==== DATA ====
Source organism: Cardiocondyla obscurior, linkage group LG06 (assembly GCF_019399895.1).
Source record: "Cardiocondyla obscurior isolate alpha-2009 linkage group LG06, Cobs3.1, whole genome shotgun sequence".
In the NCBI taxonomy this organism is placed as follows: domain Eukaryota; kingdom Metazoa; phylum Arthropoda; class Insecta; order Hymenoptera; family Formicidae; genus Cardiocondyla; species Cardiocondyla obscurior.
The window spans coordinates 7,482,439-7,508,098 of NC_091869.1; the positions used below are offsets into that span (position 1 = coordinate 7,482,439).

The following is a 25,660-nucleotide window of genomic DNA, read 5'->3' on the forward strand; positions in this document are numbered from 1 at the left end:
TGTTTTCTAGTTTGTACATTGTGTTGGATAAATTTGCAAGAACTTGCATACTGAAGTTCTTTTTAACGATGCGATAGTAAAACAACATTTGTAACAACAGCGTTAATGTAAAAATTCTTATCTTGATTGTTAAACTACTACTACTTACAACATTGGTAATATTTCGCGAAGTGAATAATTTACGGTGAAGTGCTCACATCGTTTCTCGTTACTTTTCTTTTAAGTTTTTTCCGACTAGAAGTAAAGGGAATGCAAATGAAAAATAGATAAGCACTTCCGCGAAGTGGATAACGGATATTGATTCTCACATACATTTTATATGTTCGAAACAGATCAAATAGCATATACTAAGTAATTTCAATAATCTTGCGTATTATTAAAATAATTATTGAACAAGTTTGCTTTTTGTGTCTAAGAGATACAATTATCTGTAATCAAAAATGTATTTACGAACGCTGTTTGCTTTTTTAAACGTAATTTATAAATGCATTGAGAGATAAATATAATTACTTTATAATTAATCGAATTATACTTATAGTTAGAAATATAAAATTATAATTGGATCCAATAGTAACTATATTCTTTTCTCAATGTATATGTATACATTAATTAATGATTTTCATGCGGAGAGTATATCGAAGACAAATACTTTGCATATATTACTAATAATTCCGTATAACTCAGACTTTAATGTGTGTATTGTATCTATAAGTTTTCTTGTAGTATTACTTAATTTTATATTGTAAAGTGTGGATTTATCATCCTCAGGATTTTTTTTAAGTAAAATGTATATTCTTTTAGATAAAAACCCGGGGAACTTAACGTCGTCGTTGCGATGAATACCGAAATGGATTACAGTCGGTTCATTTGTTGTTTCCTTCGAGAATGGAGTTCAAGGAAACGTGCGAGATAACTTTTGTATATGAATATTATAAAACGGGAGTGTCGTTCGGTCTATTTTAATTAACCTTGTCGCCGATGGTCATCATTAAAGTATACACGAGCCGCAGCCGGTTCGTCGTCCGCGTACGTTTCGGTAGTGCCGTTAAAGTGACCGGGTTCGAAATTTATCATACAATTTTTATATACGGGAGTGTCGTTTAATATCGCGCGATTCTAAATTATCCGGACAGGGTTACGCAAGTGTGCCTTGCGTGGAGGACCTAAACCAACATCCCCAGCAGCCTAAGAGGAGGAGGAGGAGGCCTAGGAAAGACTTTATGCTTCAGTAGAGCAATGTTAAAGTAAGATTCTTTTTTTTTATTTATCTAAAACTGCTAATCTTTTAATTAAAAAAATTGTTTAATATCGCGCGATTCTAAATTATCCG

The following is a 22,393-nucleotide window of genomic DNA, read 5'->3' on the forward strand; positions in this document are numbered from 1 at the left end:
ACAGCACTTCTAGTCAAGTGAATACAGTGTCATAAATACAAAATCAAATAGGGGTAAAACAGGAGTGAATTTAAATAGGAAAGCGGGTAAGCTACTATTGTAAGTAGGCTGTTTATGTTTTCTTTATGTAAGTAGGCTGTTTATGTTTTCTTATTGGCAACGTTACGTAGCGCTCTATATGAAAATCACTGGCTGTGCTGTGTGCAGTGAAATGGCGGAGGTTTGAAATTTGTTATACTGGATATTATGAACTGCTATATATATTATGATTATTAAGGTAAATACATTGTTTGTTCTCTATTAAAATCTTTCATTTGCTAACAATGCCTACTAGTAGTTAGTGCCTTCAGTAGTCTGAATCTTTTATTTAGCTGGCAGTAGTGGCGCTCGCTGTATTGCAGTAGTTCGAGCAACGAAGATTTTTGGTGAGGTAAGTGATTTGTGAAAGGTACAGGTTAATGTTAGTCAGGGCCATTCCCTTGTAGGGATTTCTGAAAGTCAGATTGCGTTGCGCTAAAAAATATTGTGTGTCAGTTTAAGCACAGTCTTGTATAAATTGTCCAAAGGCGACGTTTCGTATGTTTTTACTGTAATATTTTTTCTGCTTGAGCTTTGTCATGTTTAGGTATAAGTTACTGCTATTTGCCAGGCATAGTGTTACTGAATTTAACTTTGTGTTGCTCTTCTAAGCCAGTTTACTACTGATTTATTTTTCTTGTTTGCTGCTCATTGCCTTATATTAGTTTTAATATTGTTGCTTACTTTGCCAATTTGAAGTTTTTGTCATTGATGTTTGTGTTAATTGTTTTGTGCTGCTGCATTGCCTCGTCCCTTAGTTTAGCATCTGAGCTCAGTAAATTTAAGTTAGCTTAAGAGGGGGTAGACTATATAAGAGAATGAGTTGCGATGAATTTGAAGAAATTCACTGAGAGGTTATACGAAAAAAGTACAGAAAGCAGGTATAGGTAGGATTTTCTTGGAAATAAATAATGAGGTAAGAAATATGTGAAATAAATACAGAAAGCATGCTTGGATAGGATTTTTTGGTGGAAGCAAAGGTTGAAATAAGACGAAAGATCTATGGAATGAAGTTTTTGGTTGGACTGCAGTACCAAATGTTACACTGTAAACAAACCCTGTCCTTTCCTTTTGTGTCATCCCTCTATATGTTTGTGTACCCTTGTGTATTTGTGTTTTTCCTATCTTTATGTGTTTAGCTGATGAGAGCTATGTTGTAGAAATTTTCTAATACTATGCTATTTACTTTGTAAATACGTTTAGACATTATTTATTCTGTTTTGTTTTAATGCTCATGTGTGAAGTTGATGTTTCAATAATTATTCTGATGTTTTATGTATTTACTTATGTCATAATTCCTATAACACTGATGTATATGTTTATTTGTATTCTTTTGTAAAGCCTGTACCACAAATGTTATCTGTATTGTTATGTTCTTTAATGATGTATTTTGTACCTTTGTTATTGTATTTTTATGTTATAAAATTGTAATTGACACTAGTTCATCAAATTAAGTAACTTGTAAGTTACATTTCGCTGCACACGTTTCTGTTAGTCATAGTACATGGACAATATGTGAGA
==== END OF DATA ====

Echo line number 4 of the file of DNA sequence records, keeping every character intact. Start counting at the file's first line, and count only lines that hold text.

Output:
The window spans coordinates 7,482,439-7,508,098 of NC_091869.1; the positions used below are offsets into that span (position 1 = coordinate 7,482,439).